Gov. Andrew Cuomo is again pressing for a ban on flavored tobacco-based vaping products, saying he hopes a law is passed in the next month.
Cuomo and his health commissioner, Dr. Howard Zucker, tried to ban the products in New York last fall after a widespread illness associated with vaping killed 60 people, including four in New York.
But the emergency order by a state panel was stopped in court after the vaping industry sued.
Now, Cuomo has proposed a ban, along with comprehensive regulations, in his budget plan. He said it’s estimated that 40% of 12th-graders and 27% of all high school students are vaping, a 160% increase in the U.S. in just four years.
“This is literally a matter of life and death," Cuomo said. "Literally every day, more kids are getting addicted. … One way or the other, by April 1, this has to become law, and there is no excuse for it.”
The measure would end the sale of all flavored products, including menthol, and discontinue all advertisements, including social media ads that Cuomo said are targeted toward teens. The bill also bans the sale of vaping products at stores that include pharmacies, as well as online sales, where Cuomo said teens can often circumvent age requirements to get the products.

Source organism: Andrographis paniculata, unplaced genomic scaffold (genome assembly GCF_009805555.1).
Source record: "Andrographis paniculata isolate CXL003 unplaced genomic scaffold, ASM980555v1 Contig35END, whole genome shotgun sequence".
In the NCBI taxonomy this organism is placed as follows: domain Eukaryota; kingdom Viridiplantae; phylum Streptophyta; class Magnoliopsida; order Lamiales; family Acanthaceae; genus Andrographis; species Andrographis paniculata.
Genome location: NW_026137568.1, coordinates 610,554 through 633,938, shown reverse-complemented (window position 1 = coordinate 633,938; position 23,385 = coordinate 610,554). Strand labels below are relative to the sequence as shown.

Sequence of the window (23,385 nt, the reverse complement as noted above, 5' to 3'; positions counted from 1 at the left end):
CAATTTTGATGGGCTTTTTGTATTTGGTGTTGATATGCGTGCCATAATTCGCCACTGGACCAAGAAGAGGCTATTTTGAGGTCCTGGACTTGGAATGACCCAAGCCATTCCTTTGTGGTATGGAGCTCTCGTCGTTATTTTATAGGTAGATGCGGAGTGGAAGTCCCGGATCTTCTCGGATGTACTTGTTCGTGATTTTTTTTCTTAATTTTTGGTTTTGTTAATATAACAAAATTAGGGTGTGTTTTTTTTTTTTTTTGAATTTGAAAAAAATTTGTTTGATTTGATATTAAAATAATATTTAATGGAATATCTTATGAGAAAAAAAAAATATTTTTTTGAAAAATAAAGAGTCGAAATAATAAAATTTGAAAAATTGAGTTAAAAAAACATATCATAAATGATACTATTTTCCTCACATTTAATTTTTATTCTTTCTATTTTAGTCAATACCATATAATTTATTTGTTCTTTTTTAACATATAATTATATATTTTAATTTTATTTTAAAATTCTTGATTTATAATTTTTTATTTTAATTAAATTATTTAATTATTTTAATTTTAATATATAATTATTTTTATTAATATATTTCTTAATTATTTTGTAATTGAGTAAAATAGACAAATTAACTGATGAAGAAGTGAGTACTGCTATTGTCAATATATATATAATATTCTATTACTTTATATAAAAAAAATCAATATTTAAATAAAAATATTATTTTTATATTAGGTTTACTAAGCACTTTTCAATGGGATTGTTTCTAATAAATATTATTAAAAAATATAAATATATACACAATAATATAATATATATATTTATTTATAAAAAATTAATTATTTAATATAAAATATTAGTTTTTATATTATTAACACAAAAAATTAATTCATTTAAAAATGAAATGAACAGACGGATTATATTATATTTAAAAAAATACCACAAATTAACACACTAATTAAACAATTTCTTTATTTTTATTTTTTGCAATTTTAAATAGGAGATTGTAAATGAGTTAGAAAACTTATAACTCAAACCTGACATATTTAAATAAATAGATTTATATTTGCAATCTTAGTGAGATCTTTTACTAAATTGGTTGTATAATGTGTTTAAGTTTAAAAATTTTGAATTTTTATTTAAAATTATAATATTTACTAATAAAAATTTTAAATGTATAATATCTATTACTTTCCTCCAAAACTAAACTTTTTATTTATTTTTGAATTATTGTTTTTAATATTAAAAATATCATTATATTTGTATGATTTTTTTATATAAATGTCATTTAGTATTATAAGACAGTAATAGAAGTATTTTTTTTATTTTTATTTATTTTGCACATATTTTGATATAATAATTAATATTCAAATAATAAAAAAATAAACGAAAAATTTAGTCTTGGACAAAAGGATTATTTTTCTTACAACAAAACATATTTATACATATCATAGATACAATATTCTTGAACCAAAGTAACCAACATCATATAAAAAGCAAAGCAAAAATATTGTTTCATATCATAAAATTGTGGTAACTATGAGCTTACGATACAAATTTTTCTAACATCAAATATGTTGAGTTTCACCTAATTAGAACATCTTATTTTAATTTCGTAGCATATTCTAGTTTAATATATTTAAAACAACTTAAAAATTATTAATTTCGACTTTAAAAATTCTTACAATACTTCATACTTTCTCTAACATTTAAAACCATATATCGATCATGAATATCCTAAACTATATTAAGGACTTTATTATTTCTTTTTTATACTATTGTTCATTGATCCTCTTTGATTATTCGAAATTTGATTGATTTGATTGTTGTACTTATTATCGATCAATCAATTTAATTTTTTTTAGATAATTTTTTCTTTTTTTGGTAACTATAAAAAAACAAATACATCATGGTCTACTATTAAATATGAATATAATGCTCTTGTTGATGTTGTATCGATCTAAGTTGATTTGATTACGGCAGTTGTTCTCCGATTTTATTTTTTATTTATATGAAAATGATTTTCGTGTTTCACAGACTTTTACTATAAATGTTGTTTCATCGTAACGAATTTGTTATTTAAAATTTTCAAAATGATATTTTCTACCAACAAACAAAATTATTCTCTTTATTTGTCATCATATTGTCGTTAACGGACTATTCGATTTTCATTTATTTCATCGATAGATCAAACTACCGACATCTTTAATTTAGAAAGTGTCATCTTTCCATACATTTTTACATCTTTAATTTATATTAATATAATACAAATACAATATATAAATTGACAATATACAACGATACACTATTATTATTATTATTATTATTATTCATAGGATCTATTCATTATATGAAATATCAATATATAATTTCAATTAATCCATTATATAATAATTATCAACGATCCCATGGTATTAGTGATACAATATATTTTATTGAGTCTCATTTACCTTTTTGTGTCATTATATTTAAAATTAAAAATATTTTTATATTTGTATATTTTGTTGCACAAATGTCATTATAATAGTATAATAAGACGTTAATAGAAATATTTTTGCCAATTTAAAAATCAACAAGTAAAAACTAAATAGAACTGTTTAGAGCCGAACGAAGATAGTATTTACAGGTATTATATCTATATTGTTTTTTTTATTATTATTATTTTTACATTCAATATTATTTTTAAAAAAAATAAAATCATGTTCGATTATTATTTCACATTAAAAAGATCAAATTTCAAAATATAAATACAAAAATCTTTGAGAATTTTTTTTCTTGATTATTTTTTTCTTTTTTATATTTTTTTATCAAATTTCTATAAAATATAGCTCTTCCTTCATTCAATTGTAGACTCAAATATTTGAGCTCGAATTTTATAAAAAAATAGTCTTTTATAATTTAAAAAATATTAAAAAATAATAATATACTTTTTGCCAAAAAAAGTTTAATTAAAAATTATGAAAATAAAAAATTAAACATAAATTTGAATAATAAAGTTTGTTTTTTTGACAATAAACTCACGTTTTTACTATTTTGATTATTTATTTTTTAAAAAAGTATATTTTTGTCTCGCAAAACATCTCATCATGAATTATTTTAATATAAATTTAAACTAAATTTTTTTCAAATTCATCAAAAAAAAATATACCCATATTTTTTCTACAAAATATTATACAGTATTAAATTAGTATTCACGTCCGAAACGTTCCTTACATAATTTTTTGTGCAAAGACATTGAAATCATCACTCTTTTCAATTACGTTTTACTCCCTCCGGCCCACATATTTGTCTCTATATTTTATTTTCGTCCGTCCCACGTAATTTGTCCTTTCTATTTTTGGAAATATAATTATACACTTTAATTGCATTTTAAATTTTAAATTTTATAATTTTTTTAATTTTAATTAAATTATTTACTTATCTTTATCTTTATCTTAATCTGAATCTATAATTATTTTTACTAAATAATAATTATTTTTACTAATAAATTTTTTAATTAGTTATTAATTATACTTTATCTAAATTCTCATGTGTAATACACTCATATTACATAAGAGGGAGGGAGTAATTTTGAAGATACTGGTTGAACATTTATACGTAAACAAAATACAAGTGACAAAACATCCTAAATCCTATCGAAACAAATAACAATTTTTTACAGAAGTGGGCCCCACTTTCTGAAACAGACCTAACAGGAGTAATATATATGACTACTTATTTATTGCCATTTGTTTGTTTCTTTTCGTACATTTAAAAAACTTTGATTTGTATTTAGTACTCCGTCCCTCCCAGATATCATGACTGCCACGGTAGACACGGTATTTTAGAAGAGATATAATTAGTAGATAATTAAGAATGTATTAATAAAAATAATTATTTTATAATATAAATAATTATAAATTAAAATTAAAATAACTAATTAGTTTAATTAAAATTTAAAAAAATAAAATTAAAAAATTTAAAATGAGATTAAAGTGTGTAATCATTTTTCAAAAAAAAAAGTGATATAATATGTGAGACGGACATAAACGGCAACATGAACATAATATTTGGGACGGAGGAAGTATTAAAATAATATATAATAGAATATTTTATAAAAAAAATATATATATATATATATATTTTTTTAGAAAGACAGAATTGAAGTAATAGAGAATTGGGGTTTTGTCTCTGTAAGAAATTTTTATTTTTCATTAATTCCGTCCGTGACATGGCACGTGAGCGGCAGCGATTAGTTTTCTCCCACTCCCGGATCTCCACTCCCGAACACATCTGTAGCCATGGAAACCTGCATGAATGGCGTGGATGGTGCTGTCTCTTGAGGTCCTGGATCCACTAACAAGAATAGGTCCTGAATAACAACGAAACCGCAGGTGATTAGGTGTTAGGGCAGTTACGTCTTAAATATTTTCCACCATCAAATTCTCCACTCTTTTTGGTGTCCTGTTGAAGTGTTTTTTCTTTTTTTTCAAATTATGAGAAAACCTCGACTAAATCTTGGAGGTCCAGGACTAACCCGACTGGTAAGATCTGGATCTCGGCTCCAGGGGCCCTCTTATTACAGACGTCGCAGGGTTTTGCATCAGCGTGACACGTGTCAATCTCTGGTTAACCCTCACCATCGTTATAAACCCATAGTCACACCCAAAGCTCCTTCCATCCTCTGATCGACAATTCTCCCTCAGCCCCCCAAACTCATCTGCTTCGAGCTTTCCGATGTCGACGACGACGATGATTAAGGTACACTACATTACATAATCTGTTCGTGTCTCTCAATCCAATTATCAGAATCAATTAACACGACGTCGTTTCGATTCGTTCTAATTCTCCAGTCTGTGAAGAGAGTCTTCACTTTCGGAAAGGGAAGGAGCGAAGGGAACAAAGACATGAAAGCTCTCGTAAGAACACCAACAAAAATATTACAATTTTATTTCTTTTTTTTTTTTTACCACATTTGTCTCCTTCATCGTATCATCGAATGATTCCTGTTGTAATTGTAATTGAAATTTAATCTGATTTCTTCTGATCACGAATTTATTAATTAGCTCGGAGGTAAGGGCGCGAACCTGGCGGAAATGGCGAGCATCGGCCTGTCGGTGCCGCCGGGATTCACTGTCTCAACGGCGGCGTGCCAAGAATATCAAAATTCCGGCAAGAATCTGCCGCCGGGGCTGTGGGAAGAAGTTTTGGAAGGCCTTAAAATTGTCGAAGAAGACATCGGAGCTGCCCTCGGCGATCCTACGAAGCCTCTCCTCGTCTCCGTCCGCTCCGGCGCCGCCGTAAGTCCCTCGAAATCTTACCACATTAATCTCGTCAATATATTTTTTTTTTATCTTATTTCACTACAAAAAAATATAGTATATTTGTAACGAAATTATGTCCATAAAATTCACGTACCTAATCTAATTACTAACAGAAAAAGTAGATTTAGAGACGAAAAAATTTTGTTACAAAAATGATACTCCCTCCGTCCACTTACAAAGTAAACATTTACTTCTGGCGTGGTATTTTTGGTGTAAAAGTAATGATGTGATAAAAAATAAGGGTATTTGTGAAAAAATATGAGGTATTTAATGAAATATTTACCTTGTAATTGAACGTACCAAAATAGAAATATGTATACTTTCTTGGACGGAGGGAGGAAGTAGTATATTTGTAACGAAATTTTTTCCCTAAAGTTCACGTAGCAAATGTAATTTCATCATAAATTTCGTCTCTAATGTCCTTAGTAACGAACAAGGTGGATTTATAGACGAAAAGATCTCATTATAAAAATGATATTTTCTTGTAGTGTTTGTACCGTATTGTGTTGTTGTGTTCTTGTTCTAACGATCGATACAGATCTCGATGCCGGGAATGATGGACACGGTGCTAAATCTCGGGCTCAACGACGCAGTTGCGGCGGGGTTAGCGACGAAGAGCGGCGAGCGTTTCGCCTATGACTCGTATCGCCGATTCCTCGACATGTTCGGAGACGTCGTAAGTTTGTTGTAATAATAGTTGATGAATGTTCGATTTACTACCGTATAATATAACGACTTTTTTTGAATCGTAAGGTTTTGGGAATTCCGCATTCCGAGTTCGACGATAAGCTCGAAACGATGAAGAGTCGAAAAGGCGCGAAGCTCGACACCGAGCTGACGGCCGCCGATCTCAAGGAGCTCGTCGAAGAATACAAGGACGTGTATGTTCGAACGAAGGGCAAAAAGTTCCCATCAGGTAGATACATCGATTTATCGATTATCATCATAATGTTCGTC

The bill also would outlaw the use of so-called carrier oils in vaping products, including vitamin E acetate and castor oil. Those additions to vaping products are believed to be connected to the vaping sickness epidemic.
Matthew Myers, president of the Campaign for Tobacco-Free Kids, said after 30 years of measures to curb the use of combustible cigarettes, the state was finally on its way to have the first generation of nonsmokers. But he said the growing use of tobacco-based vaping products have upended that goal.
“The kids that they are addicting are the kids who never would have smoked,” said Myers, who accused the e-cigarette industry of “using the exact same tactics” that regular cigarette manufacturers used to appeal to children, including advertising aimed at young people.
The vaping industry maintains that the products, including the flavored varieties, are designed for adults, many of whom are trying to quit smoking regular cigarettes.
The sponsors of similar legislation in the Assembly and Senate to ban flavored e-cigarettes said they agree with the governor. Sen. Brad Hoylman and Assemblywoman Linda Rosenthal said they would like to see the bills passed even before the budget is done.